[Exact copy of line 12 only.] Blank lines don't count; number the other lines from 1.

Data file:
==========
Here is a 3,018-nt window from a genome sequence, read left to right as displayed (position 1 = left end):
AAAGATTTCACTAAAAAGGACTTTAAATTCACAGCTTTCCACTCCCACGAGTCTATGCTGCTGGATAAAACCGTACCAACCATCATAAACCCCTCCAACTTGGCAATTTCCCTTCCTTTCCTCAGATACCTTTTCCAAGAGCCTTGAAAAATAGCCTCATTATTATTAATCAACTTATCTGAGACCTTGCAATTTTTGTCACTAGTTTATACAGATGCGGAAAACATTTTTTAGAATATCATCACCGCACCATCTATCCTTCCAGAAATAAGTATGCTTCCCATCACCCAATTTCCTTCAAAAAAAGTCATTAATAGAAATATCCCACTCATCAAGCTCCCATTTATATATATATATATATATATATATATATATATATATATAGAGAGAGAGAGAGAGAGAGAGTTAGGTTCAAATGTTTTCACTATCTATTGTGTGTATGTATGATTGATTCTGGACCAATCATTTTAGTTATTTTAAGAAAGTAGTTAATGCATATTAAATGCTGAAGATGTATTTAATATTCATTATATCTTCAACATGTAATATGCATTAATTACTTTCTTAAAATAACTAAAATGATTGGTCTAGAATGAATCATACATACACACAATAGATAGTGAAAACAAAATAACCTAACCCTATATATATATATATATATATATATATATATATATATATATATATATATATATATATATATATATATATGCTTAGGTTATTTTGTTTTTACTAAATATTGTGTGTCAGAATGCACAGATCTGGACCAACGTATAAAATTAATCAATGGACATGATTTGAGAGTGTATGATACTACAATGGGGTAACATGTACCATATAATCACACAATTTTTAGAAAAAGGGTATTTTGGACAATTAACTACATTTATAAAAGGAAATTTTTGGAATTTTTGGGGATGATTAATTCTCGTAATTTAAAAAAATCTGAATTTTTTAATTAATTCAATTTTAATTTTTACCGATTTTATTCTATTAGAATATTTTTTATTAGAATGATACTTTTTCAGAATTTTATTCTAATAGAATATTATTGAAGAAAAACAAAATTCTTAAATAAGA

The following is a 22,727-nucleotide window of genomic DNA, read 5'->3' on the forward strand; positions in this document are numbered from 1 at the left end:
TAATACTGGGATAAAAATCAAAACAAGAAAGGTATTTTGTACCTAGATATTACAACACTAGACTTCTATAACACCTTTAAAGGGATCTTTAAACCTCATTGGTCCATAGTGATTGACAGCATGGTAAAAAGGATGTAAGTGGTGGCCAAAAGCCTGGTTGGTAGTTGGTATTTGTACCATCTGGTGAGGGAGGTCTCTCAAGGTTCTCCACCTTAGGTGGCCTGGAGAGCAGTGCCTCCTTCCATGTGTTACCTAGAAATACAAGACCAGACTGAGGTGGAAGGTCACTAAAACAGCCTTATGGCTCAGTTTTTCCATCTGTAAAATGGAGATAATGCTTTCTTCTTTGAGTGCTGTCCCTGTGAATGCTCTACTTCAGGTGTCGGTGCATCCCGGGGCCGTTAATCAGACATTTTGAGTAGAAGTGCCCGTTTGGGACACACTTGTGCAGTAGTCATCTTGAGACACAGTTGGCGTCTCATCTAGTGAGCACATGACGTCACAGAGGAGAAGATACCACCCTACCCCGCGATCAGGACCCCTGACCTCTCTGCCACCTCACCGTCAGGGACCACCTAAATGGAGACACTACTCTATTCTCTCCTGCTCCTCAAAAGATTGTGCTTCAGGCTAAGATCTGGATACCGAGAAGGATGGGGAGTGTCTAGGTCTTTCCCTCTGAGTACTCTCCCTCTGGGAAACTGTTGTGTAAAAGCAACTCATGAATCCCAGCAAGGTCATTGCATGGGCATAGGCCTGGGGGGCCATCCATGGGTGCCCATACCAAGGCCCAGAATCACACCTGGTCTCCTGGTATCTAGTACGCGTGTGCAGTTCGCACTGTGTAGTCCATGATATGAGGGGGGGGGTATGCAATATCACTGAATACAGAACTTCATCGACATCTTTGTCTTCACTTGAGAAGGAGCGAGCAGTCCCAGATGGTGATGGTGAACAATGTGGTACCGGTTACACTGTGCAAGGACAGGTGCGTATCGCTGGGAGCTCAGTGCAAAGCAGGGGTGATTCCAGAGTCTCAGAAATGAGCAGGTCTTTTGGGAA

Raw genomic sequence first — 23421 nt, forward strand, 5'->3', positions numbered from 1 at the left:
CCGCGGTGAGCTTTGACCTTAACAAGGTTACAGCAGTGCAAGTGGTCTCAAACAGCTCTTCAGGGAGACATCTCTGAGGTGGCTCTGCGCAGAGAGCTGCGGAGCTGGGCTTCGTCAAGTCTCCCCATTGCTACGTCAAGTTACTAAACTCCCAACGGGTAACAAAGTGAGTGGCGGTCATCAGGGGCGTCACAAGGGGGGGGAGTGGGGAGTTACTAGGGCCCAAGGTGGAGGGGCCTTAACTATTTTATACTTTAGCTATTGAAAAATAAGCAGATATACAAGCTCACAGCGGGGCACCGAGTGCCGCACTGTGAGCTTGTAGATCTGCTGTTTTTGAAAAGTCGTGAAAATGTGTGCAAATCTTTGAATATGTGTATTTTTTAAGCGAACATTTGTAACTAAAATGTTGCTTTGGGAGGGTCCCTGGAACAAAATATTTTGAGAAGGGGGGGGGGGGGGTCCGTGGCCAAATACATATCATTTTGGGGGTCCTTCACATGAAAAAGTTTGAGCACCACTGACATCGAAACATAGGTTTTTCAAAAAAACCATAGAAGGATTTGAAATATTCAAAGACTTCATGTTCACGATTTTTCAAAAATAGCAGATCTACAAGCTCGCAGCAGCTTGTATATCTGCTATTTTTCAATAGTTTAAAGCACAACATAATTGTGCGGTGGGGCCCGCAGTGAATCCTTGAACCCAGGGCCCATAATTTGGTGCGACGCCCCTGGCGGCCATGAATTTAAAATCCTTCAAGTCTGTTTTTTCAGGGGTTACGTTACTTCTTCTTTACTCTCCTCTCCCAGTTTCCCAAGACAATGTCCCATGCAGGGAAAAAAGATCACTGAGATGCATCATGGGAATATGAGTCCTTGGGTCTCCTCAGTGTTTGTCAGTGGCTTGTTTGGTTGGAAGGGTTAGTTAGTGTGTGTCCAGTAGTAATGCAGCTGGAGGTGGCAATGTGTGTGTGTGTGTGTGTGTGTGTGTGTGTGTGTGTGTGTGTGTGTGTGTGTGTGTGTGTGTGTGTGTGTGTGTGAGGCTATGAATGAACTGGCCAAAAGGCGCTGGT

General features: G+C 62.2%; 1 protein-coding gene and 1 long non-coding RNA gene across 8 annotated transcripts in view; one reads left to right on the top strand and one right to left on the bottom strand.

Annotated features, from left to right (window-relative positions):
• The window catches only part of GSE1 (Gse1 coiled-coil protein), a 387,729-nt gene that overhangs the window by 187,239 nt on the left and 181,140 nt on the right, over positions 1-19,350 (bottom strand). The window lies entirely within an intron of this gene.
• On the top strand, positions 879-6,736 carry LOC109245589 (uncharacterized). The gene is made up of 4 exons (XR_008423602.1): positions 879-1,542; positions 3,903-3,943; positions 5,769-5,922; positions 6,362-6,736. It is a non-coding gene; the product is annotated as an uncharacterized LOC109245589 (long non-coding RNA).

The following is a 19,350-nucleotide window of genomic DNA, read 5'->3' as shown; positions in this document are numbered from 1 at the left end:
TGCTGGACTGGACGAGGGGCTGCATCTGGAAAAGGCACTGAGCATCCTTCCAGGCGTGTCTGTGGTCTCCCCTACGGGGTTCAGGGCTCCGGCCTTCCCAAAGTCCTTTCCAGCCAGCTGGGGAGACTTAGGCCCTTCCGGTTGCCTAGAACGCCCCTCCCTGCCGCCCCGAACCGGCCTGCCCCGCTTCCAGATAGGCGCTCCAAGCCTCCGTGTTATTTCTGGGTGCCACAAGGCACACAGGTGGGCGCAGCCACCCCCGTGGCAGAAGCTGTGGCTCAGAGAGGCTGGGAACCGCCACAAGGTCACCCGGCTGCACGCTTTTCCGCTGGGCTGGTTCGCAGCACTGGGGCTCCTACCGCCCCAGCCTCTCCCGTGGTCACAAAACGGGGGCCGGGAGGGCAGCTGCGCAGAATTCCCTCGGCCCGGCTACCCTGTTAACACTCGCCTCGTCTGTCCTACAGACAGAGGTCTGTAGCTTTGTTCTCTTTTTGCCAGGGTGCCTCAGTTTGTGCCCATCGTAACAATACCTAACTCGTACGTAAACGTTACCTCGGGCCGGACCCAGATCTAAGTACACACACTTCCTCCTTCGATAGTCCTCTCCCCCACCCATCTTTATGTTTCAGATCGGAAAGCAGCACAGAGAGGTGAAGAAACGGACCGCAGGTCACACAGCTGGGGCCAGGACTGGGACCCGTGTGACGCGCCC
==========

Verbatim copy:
TGCTGGACTGGACGAGGGGCTGCATCTGGAAAAGGCACTGAGCATCCTTCCAGGCGTGTCTGTGGTCTCCCCTACGGGGTTCAGGGCTCCGGCCTTCCCAAAGTCCTTTCCAGCCAGCTGGGGAGACTTAGGCCCTTCCGGTTGCCTAGAACGCCCCTCCCTGCCGCCCCGAACCGGCCTGCCCCGCTTCCAGATAGGCGCTCCAAGCCTCCGTGTTATTTCTGGGTGCCACAAGGCACACAGGTGGGCGCAGCCACCCCCGTGGCAGAAGCTGTGGCTCAGAGAGGCTGGGAACCGCCACAAGGTCACCCGGCTGCACGCTTTTCCGCTGGGCTGGTTCGCAGCACTGGGGCTCCTACCGCCCCAGCCTCTCCCGTGGTCACAAAACGGGGGCCGGGAGGGCAGCTGCGCAGAATTCCCTCGGCCCGGCTACCCTGTTAACACTCGCCTCGTCTGTCCTACAGACAGAGGTCTGTAGCTTTGTTCTCTTTTTGCCAGGGTGCCTCAGTTTGTGCCCATCGTAACAATACCTAACTCGTACGTAAACGTTACCTCGGGCCGGACCCAGATCTAAGTACACACACTTCCTCCTTCGATAGTCCTCTCCCCCACCCATCTTTATGTTTCAGATCGGAAAGCAGCACAGAGAGGTGAAGAAACGGACCGCAGGTCACACAGCTGGGGCCAGGACTGGGACCCGTGTGACGCGCCC